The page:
The first fifteen years of the twenty-first century have brought humans and machines into intimate relationship. Humanity has begun to live out what many science fiction writers and ancient mystics have anticipated—humans becoming machine-like and machines becoming human-like. In this essay I will investigate the former and explore the enticement of humans as machines, as well as the terrifying and negative aspects of this reality.

No self, no problem!

Who am I? Why am I alive, and what is my purpose? Since the beginning of self-reflective consciousness humans have asked themselves these questions. The answers and the lived expression of these questions have been as numerous and varied as the number of applications on our current iPhones. As long as there is a sense of “me,” “myself” and “I” these questions must be self-addressed; they are impossible to avoid. Or are they?

Humans developed various tools over the centuries to make our physical life easier. Perhaps humans have unconsciously developed advanced machines such as computers and cell phones to make it “easier” to avoid answering the difficult questions above. One person can talk to another online without ever showing his face. No face, no self. For “the face marks a key site of identity and difference, concealing and revealing inner selves, hidden emotions, repressed desires, unconscious urges” (Sears, quoted in Nelson, 2009, p. 16).

What a relief it would be if one could exist without the need to have a unique and authentic self, free from conflicting feelings and worrisome thoughts! This is what various meditative and spiritual traditions have taught in some form or another for centuries. Get rid of your separate sense of “self” and you get rid of your “problems.” Why meditate when you can “lose yourself” online? Or create an online profile or identity of “yourself” and pretend to be someone “other” than yourself. “In virtual worlds and computer games, people are flattened into personae. On social networks, people are reduced to their profiles” (Turkle, 2012, p. 18). This is the gift of our modern machines.

I am not alone

It can be argued that one of the greatest human fears is being alone and isolated. American individualistic ideals have propelled this fear of loneliness to a reality of great heights, quite removed from the tight social groups our ancestors experienced not long ago. Now, however, machines have allowed us to be digitally connected to anyone, anywhere, anytime. “People talk about Web access on their BlackBerries as ‘the place for hope’ in life, the place where loneliness can be defeated…People are lonely. The network is seductive” (Turkle, 2012, p. 3).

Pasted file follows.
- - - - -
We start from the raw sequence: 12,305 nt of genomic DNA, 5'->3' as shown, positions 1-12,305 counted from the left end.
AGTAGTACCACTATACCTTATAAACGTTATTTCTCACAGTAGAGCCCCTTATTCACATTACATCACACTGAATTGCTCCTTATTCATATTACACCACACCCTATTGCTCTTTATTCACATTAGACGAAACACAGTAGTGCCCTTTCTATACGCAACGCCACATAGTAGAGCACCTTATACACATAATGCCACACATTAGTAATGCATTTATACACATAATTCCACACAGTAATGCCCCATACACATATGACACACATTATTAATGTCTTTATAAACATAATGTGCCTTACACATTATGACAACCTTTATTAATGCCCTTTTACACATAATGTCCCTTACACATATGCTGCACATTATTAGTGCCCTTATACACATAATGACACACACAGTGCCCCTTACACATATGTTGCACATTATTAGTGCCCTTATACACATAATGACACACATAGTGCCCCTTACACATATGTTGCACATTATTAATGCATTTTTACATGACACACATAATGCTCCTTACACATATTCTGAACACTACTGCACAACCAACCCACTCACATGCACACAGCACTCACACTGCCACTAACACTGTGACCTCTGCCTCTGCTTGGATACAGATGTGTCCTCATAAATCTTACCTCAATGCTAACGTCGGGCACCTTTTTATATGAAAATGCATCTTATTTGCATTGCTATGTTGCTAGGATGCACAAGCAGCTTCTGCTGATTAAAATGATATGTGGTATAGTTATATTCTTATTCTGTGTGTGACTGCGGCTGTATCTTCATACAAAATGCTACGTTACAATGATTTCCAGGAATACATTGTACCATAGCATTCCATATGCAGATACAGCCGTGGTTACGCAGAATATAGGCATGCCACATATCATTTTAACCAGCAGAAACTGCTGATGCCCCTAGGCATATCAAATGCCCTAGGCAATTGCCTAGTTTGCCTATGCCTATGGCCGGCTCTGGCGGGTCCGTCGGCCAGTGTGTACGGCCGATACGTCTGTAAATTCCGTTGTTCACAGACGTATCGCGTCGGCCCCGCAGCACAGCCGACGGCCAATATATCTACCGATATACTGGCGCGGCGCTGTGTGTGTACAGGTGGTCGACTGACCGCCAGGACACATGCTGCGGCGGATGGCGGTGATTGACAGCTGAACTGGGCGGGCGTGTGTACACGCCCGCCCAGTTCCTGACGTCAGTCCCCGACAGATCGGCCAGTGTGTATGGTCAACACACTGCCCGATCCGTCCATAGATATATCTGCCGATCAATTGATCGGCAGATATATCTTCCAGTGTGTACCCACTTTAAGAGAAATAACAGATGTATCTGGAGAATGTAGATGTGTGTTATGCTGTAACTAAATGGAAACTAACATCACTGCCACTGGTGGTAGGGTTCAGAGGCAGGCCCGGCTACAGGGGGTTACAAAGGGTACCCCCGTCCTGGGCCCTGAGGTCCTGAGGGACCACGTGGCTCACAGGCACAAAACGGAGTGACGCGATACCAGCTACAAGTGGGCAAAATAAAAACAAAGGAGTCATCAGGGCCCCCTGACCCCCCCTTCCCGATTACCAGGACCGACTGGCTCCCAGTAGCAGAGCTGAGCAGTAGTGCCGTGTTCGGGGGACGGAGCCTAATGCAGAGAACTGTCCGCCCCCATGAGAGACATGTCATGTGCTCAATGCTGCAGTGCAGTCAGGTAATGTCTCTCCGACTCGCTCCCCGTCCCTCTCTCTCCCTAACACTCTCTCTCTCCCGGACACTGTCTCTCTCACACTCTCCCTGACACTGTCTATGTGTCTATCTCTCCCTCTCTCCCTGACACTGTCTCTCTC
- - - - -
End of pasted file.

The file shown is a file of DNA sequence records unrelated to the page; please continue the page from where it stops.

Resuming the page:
Our great machines give us the ability to communicate with words, sounds, or visual images. The sense of touch or smell is not yet available in this electronic experience, but many lonely individuals would gladly sacrifice human touch or scent for the instant sending and receiving of a text message or video Skype.

Regarding a human’s experience with a robot, “We don’t seem to care what these artificial intelligences ‘know’ or ‘understand’ of the human moments we might ‘share’ with them. At the robotic moment, the performance of connection seems connection enough” (Turkle, 2012, p. 9). Immediate and constant contact, never alone—and the physical body hardly need participate.

People are stressful

One of the greatest sources of “stress” in modern life is dealing with other people. Intimate partners, children, in-laws and co-workers—all relationships with others present their own unique challenges. A relationship with a machine, however, seems to be much less stressful. Computers do not “get moody” or “cause drama.” A video game will never betray its user, nor get irritated when hungry. An iPhone will not lie, cheat, steal, or become addicted to drugs. In other words, “The machine could be preferable—for any number of reasons—to what we currently experience in the sometimes messy, often frustrating, and always complex world of people” (Turkle, 2012, p. 7). Machines do not have any desires, needs, or opinions of their own to clash or disrupt one’s “happiness.” Machines are easy; people are stressful.

Don’t feel…just think

Machines do not feel emotions—at least not yet. To relate to machines humans can essentially erase the need to feel their own emotions. To navigate the Internet or write a Facebook post, one need only think; emotions are optional. Yet for some people, writing an email or a text is the best way to convey genuine emotion. Still, a relationship with a machine makes dealing with one’s own emotions easier. But at what cost? Perhaps the loss of positive emotions like joy and excitement is minimal compared to the shutdown of negative emotions such as sadness, jealously and fear. Negative emotions felt in the body can be extremely painful. “We may desperately try to transcend the body because we cannot release the burden held in the bodily armor” (Conger, 1988, p. 12). Temporary escape from negative feelings is enticing—obliteration of feelings may be salvation.